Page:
Cherry’s letter of support written to the courtroom decider of Huffman’s fate, was obtained and detailed by US Weekly magazine. The letter’s public airing follows last week’s reveal of a similar courtroom missive written by Housewives co-star Eva Longoria in which she told of Huffman’s behind-the-scenes support and kindness when Longoria was being “bullied” by another and unidentified Housewives co-star.
Cherry is one of 27 people, along with Longoria and Huffman’s husband William H. Macy, to pen supportive letters as Huffman awaits sentencing for her role in the elite college admissions case.
The actress has pleaded guilty to mail fraud after paying $15,000 to increase her daughter's SAT score. Federal prosecutors are recommending she be sentenced to one month in prison, but her attorneys have asked for a year's probation, community service and a $20,000 fine. She'll be sentenced on September 13 in Boston.
In his letter to the judge, Cherry describes Huffman’s polite interactions with a “big star” who displayed on-set “big behavioral problems” – possibly the same star accused by Longoria of bullying.
“Everyone tried their darndest to get along with this woman over the course of the show,” Cherry wrote. “It was impossible. And things went from bad to worse. Felicity still insisted on saying, 'Good morning' to this actress, even though she knew she wouldn't get a response. I found out about this and asked Felicity about it. She smiled and said, 'Just because that woman's determined to be rude, doesn't mean she can keep me from being polite.’”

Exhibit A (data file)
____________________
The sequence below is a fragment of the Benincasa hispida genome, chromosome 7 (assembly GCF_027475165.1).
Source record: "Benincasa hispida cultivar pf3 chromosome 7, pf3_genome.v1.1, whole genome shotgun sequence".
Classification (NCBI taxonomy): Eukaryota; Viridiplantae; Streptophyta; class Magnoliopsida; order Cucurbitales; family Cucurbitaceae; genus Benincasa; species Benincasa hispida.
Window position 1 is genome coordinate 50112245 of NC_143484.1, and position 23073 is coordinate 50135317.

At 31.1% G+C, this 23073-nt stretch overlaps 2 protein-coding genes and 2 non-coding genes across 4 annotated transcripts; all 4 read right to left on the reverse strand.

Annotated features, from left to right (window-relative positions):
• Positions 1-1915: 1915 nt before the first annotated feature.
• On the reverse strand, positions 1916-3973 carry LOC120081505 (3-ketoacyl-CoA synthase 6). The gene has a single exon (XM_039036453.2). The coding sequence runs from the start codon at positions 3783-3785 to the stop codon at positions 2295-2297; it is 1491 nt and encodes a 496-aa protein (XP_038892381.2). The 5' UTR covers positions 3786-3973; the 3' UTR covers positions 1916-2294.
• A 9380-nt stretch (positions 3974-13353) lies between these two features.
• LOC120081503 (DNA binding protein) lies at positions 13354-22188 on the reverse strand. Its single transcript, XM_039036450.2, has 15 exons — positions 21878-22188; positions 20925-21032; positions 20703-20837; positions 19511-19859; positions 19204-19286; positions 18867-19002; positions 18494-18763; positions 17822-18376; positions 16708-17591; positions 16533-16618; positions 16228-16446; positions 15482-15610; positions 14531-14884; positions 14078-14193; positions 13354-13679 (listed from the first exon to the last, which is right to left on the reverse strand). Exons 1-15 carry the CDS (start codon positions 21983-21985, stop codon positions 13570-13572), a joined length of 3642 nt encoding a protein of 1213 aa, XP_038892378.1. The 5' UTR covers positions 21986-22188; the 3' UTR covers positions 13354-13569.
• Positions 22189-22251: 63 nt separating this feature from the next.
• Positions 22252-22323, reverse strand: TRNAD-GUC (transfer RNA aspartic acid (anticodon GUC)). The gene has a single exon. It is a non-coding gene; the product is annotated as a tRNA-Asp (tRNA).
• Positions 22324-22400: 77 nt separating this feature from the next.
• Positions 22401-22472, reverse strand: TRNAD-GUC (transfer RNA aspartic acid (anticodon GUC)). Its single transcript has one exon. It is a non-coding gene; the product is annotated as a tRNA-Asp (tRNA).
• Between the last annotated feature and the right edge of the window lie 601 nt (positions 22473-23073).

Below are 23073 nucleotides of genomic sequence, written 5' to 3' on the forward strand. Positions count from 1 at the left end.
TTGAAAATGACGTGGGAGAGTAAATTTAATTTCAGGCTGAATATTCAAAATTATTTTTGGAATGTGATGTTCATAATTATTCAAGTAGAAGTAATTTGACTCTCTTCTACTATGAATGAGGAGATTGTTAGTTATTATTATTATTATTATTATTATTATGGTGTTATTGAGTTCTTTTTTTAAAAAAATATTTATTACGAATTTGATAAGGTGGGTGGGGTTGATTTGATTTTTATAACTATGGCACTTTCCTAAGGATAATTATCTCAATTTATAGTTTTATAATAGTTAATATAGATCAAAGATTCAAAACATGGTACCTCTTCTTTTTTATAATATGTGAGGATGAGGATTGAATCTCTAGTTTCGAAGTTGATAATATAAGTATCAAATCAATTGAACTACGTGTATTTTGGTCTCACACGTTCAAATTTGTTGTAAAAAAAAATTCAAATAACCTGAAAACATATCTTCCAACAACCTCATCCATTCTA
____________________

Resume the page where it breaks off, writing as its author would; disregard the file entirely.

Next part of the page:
Cherry also recalls the time an also unnamed older actress guested on Housewives as the elderly neighbor to Huffman’s character Lynette Scavo despite the guest actress’ trouble remembering lines.
“The next day I saw the dailies and it moved me to tears — this formerly great performer was struggling with practically every word,” Cherry wrote. “But Felicity Huffman was right next to her, treating her with so much kindness. ... Felicity remained patient, supportive and helped this old woman through the day, turning what could have been a very tense situation into a master class on human compassion.”
“Any mercy you can show this woman will not be wasted,” Cherry wrote to the judge.